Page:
Have a frank conversation with a doctor regarding what kind of changes you can expect to see as you progress through the disease. Understanding any potential loss of mobility, changes to your physical appearance, or new symptoms you may experience can make it less alarming and stressful when these changes take place.
This kind of information is a lot to process, and it can be difficult to absorb everything the doctor has to tell you. Ask if you can bring a friend or family member with you into your doctor's appointments so they can help keep track of all the information and support you emotionally.
Peter White13, a 57-year-old with terminal Multiple System Atrophy, was most concerned about losing his ability to speak and communicate. "There are things that bother me about having this disease… The idea of losing the ability to speak is hard. Josie and I are writing cards out so I can hold them up to communicate when the time comes."
If you are responsible for providing financially for your family or taking care of other family members, such as children or other ill members of the family, it can be helpful to sit down and create a plan for how your family plans to provide for themselves after your death.
This can help bring closure and peace for both the patient and the family, and remove some of the stress to promote healing.
Helping to create a plan for your final wishes, such as funeral arrangements, can help bring a sense of peace to your final days.
Victor13, a 65 year old biker with terminal prostate cancer, found peace through deciding on personal touches for his funeral. "I've put together a CD of the music I'd like played. It starts with Biker's Prayer, followed by 'I'm Not Alone' by Boney M and then I'd like to go out on 'YMCA' by the Village People - that's an in-joke between me and my mates. It'll be the biggest biker funeral in a long time - I'm friends with loads of other clubs. I imagine there will be one hearse for me and the rest will be bikes. I'd like them to remember me and celebrate my life, too."
The number of tasks that need to be done at the end of one's life can feel like a laundry list of challenging and emotional chores. This can quickly become overwhelming for someone who is already processing through the grief of the upcoming end of their own life.
Try to take baby steps and make small, achievable goals. Remember that there are plenty of resources available to support you through these tasks, and ask for help from loved ones as much as you need.
Finding resources to assist with the needs of managing your illness can be challenging. Reaching out to community services can lessen a lot of the work of managing your treatment and illness.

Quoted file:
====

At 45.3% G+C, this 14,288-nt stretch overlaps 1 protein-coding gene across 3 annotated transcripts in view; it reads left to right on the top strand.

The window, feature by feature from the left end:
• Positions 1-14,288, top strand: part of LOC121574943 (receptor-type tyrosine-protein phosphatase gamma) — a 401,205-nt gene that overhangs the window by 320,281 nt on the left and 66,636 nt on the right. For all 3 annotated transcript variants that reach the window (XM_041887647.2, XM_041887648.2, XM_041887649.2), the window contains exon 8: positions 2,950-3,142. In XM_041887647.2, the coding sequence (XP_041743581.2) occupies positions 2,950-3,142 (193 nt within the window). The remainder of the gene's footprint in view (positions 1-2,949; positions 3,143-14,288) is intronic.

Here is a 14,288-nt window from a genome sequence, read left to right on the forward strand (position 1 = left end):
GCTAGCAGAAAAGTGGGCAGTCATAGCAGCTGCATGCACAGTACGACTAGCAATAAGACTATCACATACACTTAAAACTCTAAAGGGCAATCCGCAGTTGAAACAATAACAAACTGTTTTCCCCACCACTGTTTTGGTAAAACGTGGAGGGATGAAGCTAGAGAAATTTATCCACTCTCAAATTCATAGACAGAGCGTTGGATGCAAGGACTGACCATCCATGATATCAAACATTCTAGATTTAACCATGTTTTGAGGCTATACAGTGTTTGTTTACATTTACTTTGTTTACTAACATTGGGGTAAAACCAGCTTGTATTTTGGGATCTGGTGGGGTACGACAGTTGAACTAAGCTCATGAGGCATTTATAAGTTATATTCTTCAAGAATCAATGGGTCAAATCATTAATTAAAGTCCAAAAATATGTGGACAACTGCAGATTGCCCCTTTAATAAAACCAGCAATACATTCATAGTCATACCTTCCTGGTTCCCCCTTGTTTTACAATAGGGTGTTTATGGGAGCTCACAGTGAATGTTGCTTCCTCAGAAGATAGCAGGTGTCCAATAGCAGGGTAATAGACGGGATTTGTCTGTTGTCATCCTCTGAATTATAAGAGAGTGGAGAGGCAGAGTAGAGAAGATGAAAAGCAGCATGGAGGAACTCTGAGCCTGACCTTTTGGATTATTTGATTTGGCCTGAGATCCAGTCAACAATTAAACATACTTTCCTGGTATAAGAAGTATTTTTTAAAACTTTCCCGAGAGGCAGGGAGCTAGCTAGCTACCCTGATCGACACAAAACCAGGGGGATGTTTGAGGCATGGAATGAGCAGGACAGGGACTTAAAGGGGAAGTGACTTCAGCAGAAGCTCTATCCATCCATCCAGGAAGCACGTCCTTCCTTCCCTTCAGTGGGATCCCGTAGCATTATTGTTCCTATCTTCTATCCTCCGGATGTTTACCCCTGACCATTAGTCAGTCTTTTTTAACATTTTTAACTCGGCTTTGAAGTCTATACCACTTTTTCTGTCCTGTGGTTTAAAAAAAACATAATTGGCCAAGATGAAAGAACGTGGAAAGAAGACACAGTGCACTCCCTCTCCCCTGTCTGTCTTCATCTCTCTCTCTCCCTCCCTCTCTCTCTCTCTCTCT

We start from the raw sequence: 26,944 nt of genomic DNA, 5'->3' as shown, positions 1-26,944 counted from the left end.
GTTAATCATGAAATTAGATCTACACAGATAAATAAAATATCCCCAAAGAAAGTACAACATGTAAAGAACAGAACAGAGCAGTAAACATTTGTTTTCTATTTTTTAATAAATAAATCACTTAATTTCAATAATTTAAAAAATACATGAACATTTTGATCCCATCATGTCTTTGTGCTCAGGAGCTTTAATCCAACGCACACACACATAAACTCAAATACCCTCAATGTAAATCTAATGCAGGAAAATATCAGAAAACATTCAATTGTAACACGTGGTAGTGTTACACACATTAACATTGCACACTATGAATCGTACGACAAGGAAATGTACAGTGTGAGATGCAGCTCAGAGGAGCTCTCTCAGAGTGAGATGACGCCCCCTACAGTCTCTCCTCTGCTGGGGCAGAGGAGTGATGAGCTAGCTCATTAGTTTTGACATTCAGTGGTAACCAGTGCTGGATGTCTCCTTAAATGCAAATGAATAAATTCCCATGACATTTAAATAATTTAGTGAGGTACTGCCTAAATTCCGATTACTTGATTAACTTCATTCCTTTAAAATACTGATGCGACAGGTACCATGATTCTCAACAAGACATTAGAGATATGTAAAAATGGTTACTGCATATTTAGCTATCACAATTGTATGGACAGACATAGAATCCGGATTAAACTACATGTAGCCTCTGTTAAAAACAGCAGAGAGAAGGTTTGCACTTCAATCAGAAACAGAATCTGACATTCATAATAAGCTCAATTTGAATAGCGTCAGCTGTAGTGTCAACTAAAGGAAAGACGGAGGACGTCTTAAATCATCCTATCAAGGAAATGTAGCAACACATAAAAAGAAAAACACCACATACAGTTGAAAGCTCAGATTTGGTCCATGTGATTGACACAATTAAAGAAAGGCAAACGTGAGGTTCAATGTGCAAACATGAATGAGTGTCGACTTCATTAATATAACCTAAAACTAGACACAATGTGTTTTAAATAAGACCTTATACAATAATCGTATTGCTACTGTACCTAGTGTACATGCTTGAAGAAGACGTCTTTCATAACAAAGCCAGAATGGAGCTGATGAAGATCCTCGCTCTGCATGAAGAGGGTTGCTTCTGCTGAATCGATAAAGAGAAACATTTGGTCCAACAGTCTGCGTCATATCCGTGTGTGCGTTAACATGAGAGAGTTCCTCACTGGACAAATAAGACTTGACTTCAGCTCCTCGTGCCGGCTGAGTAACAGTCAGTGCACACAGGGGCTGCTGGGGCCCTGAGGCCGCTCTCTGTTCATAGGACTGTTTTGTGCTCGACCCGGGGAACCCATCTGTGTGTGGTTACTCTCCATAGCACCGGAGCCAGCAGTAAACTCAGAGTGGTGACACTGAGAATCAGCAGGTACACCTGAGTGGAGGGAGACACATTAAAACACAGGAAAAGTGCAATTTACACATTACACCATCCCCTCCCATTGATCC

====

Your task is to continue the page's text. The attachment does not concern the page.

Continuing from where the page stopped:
When Pat20 was diagnosed with bowel cancer, her first concern was not what one might expect. "My main worry was transport: “How will I get to hospital for all these appointments?” My husband is 89 and can drive only in the local area. Our children are all working and I wanted to lessen the impact on them. The local community care service put me in touch with a volunteer palliative care group. The volunteers are marvelous. They drive me to all my appointments, but also offer mentoring, comfort and friendship. I also got some help with house cleaning, which has taken such a burden off me and my husband."
Be proactive about finding a pain management plan. Being prepared for pain ahead of time can make it considerably simpler later down the road as more problems appear. Talk with your doctors and caregivers about how you'd like to manage pain and what kinds of difficulties you can expect as the disease progresses.
Many doctors will prescribe prescription-strength painkillers, but many patients find pain relief with alternative methods, such as yoga, natural supplements, massage, and acupuncture. Discuss these options with your medical team to decide what may be most effective for your particular care needs.
Remember that despite the challenges you're going through, you can still take time to relax and enjoy yourself. Try to maintain your participation in old hobbies, and do things simply for the enjoyment of doing them. Spend plenty of time with family and get out into nature as often as possible.
This may be a great time to try a hobby you've always wanted to try, or splurge on something fun and relaxing that you've never had a chance to try. Get a massage or go to an extravagant restaurant. Even simple activities can soothe distress, such as reading, coloring, and painting.
When Adrian9, a 47-year-old Irish man, was diagnosed with stage 4 lung cancer, the prognosis was clear from the time he was diagnosed that the cancer would not be curable or treatable. While he struggled with it at first, Adrian quickly found that ticking items off his "bucket list" made the time spent near the end of his life turn from dour and depressive to joyful and hopeful. "Yes I am dying, yes this disease is a nasty, brutal, horrific thing, but I'm not dead yet - I'm living and loving and experiencing a wonderful life, and Tim and I are busy ticking off wishes on our list and building memories."
Taking up wellness activities as part of your routine, like journaling or writing, can also relieve some of the distress experienced by terminal patients. You can continue to take care of your body by focusing on eating well, getting as much exercise as is possible, and sleeping as much as you can. Try meditation and taking up yoga as a way to relieve some of the stress you're experiencing and help soothe your body's physical anxiety.